RANGE OBSERVATION BUNKERS
ON THE TOWN COMMON
One of the small Range Observation
Bunkers on the Towns Common
in October 2001. Castle Hill can be seen to the left of this photograph
There were originally four small concrete bunkers on the Town Common behind the RAAF Garbutt airfield during WWI. They were apparently used as shelters and observation posts for ground crews servicing the nearby gunnery and bombing range. They are sometimes referred to as the "Machine Gun Bunkers".
One of the targets in the area was a wooden replica of a Japanese landing barge. These targets were located on the salt pans to the west of the four bunkers. Both RAAF and USAAC used the area for Machine Gun and Bombing practice.
The same Range Observation Bunker with Mount Marlow in the Background
The Queensland National Parks & Wildlife Service sign located on the road near the remaining 2 bunkers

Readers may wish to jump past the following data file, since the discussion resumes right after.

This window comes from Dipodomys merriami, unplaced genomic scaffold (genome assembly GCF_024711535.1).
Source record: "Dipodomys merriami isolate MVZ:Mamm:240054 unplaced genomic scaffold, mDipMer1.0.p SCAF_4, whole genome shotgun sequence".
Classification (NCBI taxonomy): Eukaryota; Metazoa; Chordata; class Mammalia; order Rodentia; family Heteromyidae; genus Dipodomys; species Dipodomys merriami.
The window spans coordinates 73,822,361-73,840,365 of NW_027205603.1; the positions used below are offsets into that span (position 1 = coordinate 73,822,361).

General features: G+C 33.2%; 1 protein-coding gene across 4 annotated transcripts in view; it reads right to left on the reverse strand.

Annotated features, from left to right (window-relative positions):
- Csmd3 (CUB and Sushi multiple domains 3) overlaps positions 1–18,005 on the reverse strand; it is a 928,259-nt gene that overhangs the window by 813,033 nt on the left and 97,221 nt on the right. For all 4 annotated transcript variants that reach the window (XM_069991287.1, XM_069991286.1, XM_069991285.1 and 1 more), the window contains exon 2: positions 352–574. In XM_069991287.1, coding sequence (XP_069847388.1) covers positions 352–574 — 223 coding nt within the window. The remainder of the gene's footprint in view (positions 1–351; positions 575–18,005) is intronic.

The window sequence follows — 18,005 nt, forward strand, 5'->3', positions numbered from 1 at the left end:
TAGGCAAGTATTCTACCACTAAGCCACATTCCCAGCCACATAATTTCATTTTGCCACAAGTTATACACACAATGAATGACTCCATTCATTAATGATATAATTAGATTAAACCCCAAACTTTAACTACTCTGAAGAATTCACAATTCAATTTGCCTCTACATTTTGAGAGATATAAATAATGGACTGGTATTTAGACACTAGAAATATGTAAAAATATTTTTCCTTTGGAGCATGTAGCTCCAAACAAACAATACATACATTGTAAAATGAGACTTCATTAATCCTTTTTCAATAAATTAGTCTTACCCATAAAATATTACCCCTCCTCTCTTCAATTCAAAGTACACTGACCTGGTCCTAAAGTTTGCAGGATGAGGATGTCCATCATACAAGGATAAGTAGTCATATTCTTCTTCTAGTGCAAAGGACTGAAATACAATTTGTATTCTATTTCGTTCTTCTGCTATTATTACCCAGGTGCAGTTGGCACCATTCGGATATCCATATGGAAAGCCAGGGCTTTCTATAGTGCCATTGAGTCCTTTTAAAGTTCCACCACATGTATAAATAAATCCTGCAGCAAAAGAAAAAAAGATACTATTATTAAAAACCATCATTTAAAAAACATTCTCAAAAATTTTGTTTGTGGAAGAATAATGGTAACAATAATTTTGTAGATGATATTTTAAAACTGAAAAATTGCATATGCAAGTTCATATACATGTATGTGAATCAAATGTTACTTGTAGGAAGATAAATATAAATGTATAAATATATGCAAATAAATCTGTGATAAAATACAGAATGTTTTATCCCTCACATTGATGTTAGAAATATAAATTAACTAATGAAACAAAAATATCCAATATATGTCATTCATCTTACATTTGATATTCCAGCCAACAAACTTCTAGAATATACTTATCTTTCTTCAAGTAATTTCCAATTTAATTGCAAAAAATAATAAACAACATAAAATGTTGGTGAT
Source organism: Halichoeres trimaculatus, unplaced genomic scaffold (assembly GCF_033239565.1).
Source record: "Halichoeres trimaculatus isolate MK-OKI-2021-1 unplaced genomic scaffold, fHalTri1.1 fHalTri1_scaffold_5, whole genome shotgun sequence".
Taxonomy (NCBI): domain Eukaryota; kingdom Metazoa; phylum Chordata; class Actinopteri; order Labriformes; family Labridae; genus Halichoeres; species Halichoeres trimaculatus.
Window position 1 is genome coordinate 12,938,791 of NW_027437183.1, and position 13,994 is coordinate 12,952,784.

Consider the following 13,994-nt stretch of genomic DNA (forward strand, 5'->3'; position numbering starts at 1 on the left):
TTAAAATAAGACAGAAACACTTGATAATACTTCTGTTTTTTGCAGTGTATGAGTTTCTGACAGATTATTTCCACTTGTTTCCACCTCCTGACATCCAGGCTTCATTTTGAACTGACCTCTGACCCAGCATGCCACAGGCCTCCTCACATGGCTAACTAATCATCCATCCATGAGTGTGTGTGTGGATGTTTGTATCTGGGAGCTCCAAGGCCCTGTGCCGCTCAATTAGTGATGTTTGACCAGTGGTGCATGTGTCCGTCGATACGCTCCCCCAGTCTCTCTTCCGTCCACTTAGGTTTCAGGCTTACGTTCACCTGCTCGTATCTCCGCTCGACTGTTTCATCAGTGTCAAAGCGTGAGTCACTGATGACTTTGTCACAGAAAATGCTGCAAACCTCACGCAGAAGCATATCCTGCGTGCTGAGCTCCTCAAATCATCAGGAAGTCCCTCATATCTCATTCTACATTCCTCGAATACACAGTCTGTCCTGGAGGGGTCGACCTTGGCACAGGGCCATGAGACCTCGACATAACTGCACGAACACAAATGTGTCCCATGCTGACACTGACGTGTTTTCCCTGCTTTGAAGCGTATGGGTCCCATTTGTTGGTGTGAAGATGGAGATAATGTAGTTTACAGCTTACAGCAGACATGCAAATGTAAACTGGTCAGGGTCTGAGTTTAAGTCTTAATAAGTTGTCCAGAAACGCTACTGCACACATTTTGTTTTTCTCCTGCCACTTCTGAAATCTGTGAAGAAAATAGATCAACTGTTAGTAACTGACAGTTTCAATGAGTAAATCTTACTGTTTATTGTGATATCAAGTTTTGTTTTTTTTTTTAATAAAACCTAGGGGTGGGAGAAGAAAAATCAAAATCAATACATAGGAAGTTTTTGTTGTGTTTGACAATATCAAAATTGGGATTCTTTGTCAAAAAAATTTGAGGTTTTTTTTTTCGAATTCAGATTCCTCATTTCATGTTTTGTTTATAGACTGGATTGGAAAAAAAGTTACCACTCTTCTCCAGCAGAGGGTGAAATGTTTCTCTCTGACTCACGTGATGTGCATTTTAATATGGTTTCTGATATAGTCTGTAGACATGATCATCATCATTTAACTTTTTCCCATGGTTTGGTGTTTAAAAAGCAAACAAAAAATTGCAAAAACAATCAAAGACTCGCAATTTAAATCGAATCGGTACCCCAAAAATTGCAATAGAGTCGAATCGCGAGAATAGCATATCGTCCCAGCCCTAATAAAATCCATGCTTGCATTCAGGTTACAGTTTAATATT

The other Range Observation Bunker
A different view of the second bunker
A close-up of the reinforcing in the walls of one of the bunkers
Can anyone tell me what this
was used for. There are a number of them located
on both bunkers. Possibly something to do with camouflage arrangements.
Someone suggested that one of the Japanese bombs landed
near one of these bunkers
during the second bombing raid on Townsville on the evening of 27/28 July 1942. It is
more likely that this may have been the site where they exploded the unexploded
Japanese bomb from that second Japanese bombing raid.
Another theory from Kevin Parkes is that these bunkers were actually 4 pump house for draining a military tunnel that ran between Kissing Point and Cape Pallarenda. The theory is that there were 4 spur "drain tunnels" leading off at approximately right angles to the main tunnel and heading for the four bunkers.
These bunkers are similar to two concrete bunkers located 10 kms south west of Bundaberg which were probably associated with a WWII RAAF aerial Gunnery Range located in that area.
WWII Bunker Tour of Townsville
Can anyone help me with more information?
"Australia @ War" WWII Research Products
© Peter Dunn 2015
This page first produced 4 November 2001
This page last updated 18 January 2020